Keywords: disc diffusion; MIC; gram-negative; ICU; antimicrobial resistance.

 

Introduction 

Patients hospitalized in Intensive Care Units (ICUs) are 5 to 10 times more likely to acquire nosocomial infections than other hospitalized patients (1). This will result in consumption of nearly 10 times the antimicrobial agents used in general wards (2). Based on these reports ICUs are considered epicenters of antibiotic resistance and the principal sources of multi-resistant bacterial outbreaks (3). This increase in bacterial resistance will result in increased morbidity and mortality, and inflation of health care costs (4-8). Therefore optimizing the treatment of infectious diseases in the ICUs is crucial and requires the following:

1) To be aware of the antimicrobial resistance pattern in the ICU, in order to guide the clinician in the choice of an optimal empiric antibiotic regimen. In fact, updated unit-specific antibiograms should be provided to the clinicians at least once a year to ensure that the data are current and useful (4). This will help physicians to devise empiric regimens that have a greater likelihood of covering the organisms posing the greatest risk, and at the same time reduce the unnecessary administration of broad spectrum antibiotics. (4, 8, 9)

2) To be insured of the validity of the results of in vitro antibiotic susceptibility testing. There are various in vitro antibiotic susceptibility tests that will assist the clinician in the choice of an appropriate antibiotic for the treatment of infected patients. The majority of laboratories in Iran use the disc diffusion technique. The antibiotic discs used are manufactured in Iran, based on the National Committee for Clinical Laboratory Standards (NCCLS) guidelines. Many physicians have lack of confidence in the results of antibiogram tests using these discs, because of the inconfidence in their quality control process. As far as we know there has been no published study to evaluate Iranian-made antibiogram discs.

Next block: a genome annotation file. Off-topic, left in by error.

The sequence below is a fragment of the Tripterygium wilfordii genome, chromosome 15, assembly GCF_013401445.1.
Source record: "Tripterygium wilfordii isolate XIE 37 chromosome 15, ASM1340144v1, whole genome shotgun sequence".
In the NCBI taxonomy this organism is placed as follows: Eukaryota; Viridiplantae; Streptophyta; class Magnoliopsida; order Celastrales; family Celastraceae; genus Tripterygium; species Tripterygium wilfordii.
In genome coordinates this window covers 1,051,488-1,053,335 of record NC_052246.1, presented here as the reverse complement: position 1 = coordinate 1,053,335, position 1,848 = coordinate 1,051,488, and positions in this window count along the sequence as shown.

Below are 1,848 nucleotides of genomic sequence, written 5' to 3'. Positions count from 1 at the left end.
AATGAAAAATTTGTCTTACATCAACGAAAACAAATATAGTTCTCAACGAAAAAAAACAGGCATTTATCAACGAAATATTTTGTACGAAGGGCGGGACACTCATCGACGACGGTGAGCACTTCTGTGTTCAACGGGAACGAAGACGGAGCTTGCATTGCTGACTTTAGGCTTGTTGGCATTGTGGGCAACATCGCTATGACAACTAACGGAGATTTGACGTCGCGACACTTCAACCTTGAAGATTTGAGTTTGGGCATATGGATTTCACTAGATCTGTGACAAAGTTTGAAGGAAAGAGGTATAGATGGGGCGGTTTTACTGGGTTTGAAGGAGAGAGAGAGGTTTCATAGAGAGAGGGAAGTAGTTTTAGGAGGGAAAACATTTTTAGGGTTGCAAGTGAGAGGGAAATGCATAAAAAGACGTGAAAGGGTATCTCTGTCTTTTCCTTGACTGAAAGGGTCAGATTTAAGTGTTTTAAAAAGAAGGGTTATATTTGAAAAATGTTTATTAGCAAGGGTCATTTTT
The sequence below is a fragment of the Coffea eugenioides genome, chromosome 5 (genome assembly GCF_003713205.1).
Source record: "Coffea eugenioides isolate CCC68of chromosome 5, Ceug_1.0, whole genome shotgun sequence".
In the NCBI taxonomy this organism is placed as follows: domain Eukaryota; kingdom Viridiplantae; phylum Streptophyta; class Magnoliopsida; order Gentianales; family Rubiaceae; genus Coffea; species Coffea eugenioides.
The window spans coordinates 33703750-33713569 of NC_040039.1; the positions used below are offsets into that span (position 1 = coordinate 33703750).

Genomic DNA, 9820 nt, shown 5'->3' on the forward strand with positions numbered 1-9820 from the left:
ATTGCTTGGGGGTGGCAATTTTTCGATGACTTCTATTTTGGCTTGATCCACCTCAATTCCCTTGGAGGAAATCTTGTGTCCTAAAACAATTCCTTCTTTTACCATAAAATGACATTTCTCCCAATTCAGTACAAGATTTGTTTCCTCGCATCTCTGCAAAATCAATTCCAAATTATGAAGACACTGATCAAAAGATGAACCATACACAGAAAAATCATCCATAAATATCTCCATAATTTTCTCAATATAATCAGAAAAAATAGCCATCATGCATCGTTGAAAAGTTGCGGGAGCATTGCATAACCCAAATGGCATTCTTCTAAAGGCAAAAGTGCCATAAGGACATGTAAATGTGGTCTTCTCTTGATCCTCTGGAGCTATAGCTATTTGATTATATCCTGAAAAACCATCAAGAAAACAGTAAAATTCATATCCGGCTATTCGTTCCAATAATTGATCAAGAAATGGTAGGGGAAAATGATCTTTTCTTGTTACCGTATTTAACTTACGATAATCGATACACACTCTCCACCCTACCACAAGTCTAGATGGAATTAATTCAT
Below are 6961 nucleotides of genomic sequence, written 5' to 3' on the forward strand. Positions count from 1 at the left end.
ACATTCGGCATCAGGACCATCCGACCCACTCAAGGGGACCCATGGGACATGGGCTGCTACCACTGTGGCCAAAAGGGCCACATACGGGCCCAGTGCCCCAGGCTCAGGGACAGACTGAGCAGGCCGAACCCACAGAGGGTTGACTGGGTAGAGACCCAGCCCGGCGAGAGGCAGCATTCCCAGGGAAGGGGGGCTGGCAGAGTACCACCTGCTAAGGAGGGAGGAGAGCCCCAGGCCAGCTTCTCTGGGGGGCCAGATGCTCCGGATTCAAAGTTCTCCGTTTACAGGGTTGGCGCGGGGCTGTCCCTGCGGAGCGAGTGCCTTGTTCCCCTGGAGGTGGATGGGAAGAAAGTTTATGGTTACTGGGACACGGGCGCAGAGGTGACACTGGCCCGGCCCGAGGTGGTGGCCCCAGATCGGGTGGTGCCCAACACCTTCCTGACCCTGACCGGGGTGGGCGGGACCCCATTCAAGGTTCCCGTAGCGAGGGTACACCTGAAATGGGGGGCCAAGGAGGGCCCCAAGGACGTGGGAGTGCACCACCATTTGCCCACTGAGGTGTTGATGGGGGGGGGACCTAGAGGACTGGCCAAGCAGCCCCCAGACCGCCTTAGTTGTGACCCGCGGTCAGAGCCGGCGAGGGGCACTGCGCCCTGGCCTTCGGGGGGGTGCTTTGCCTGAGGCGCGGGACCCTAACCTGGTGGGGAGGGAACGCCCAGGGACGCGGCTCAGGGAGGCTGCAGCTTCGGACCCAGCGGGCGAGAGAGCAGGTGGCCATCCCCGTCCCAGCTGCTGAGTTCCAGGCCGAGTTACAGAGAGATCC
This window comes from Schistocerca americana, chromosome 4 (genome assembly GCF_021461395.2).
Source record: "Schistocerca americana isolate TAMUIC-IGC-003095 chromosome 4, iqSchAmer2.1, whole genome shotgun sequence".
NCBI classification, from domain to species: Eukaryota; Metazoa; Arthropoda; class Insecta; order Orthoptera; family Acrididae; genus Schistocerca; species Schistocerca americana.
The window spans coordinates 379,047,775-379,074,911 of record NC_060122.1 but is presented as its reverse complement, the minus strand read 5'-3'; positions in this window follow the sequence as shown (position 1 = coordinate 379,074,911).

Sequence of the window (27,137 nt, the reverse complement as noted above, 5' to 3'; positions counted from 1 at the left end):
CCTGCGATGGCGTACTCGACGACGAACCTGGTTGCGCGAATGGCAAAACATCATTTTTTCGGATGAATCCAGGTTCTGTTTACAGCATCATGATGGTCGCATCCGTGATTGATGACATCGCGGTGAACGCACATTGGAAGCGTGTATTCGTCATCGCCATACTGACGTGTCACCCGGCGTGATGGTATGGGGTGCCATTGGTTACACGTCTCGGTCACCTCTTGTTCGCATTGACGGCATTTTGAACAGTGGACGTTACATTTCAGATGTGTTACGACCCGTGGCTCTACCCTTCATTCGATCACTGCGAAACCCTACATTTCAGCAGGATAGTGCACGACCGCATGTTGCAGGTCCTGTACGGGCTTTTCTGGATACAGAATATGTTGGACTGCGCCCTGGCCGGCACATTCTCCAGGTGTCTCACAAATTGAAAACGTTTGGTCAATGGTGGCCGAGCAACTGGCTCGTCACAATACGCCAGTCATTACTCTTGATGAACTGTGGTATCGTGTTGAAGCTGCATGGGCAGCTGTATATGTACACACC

The aim of this study was to 1. determine the frequency of antibiotic resistance of ICU-born gram-negative bacteria during a six months period (Oct.2003-April 2004) at a teaching hospital (Shariati Hospital) in Tehran. The results of this could guide ICU physicians in the empiric therapy of nosocomial infections. 2. Compare the results of antibiogram tests using Iranian-made discs with those using the standard discs, on clinical isolates separated from ICU patients. 3. Determine the validity of the disc diffusion methods by measuring the minimum inhibitory concentration of the antibiotics used against the gram-negative bacteria.

Experimental

Samples were collected from the general ICU, Neurosurgery ICU, and the Open Heart ICU of Shariati Hospital in Tehran, and sent to the hospital?s microbiology department during a six months period from Oct.2003 to Apr.2004. All aerobic gram-negative isolates that were collected from patients with at least 72 hours of stay in the ICUs were entered into the study. Repeated cultures of the same microorganism derived from the same site of the same patient was not included. After identification and gram staining, Isolates were cultured and antibiogram sensitivity tests were performed using Iranian-made antibiotic discs (Patanteb, Iran) and the National Committee for Clinical Laboratory Standards (NCCLS) guidelines (10). These isolates were sub cultured in Trypticase Soy Agar (TSA), and antibiogram sensitivity tests were repeated at the end of each week using standard antibiotic discs (antibiotic discs available in international market). The standard antibiotic discs used in this study were ceftriaxone and ceftazidime 30?g discs from Difco, Becton Dickinson and company, 1 Beccton Drive Franklin Lakes, NJ USA; ciprofloxacin 5?g and imipenem10?g from BBL, Becton Dickinson and company, 1 Beccton Drive Franklin Lakes, NJ USA; gentamicin10?g and amikacin30?g from Mast Diagnostics, Mast group Ltd, Merseyside, UK.

After performing the antibiogram tests, MIC determination via serial microdilution test following the NCCLS guidelines, (11) were performed on slopes of all isolates sent to the Ministry of Health Reference Laboratory. Since most commercial MIC systems do not test concentrations of the drugs in the range that is obtained in urine, the results of these MIC tests for treating urinary tract infections in practice cannot be relied on. On the other hand, the MIC determination via the serial microdilution method is a costly, time consuming procedure. Therefore, MIC determinations for urine samples were not performed in this study. The antibiotics used for MIC evaluation were amikacin (COMPLANT IMP. & EXP. CO., LTD Add: 12/F, Zhongshan Mansion, 93 East Zhongshan Rd., Ningbo 315000 China.), gentamicin (Fujian Fukang Pharmaceutical Co., Ltd  (Fukang) NO.138, Xiangban Road, Fuzhou, China), ceftriaxone (Hanmi Fine Chemical Co., Ltd. 1248-8, Chongwang-Dong, Shihung-City, Kyonggi-Do, Korea), ceftazidime (Hanmi, Korea) and ciprofloxacin (USP, USA). All antibiotic powders were Quality Controlled (QC) certified. Control strains used in this study were E-coli ATCC 25922, and Pseudomonas aeruginosa ATCC 27853.